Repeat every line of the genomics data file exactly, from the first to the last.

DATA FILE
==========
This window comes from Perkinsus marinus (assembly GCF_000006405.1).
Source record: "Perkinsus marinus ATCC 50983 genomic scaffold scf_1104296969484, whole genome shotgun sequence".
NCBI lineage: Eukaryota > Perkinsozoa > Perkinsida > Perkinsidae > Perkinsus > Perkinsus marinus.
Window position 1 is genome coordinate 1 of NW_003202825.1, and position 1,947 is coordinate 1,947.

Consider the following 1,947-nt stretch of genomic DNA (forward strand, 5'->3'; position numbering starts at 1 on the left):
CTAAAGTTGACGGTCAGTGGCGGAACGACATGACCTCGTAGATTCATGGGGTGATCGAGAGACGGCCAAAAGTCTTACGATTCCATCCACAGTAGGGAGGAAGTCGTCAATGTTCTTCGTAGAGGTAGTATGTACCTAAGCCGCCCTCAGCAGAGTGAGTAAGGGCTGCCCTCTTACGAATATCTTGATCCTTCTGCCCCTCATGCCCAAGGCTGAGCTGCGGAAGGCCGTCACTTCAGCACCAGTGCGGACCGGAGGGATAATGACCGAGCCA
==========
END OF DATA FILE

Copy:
This window comes from Perkinsus marinus (assembly GCF_000006405.1).
Source record: "Perkinsus marinus ATCC 50983 genomic scaffold scf_1104296969484, whole genome shotgun sequence".
NCBI lineage: Eukaryota > Perkinsozoa > Perkinsida > Perkinsidae > Perkinsus > Perkinsus marinus.
Window position 1 is genome coordinate 1 of NW_003202825.1, and position 1,947 is coordinate 1,947.

Consider the following 1,947-nt stretch of genomic DNA (forward strand, 5'->3'; position numbering starts at 1 on the left):
CTAAAGTTGACGGTCAGTGGCGGAACGACATGACCTCGTAGATTCATGGGGTGATCGAGAGACGGCCAAAAGTCTTACGATTCCATCCACAGTAGGGAGGAAGTCGTCAATGTTCTTCGTAGAGGTAGTATGTACCTAAGCCGCCCTCAGCAGAGTGAGTAAGGGCTGCCCTCTTACGAATATCTTGATCCTTCTGCCCCTCATGCCCAAGGCTGAGCTGCGGAAGGCCGTCACTTCAGCACCAGTGCGGACCGGAGGGATAATGACCGAGCCA